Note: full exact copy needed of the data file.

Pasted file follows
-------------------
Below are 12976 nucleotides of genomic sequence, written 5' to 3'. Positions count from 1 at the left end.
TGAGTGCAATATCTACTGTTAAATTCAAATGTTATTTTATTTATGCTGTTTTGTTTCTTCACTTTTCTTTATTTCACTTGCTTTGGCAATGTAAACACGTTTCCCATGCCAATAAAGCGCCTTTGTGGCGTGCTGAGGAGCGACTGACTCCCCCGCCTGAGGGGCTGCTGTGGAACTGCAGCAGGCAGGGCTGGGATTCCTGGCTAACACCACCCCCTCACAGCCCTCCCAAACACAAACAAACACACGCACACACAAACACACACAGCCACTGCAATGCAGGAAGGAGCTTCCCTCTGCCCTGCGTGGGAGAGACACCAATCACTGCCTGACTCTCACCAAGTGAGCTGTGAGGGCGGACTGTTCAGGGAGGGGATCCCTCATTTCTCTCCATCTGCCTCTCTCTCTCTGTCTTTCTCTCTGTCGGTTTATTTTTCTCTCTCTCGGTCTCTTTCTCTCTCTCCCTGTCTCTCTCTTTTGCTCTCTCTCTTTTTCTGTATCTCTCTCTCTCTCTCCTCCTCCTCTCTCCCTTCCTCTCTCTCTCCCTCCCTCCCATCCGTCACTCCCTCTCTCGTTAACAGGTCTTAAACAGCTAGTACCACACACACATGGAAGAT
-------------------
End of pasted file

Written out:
Below are 12976 nucleotides of genomic sequence, written 5' to 3'. Positions count from 1 at the left end.
TGAGTGCAATATCTACTGTTAAATTCAAATGTTATTTTATTTATGCTGTTTTGTTTCTTCACTTTTCTTTATTTCACTTGCTTTGGCAATGTAAACACGTTTCCCATGCCAATAAAGCGCCTTTGTGGCGTGCTGAGGAGCGACTGACTCCCCCGCCTGAGGGGCTGCTGTGGAACTGCAGCAGGCAGGGCTGGGATTCCTGGCTAACACCACCCCCTCACAGCCCTCCCAAACACAAACAAACACACGCACACACAAACACACACAGCCACTGCAATGCAGGAAGGAGCTTCCCTCTGCCCTGCGTGGGAGAGACACCAATCACTGCCTGACTCTCACCAAGTGAGCTGTGAGGGCGGACTGTTCAGGGAGGGGATCCCTCATTTCTCTCCATCTGCCTCTCTCTCTCTGTCTTTCTCTCTGTCGGTTTATTTTTCTCTCTCTCGGTCTCTTTCTCTCTCTCCCTGTCTCTCTCTTTTGCTCTCTCTCTTTTTCTGTATCTCTCTCTCTCTCTCCTCCTCCTCTCTCCCTTCCTCTCTCTCTCCCTCCCTCCCATCCGTCACTCCCTCTCTCGTTAACAGGTCTTAAACAGCTAGTACCACACACACATGGAAGAT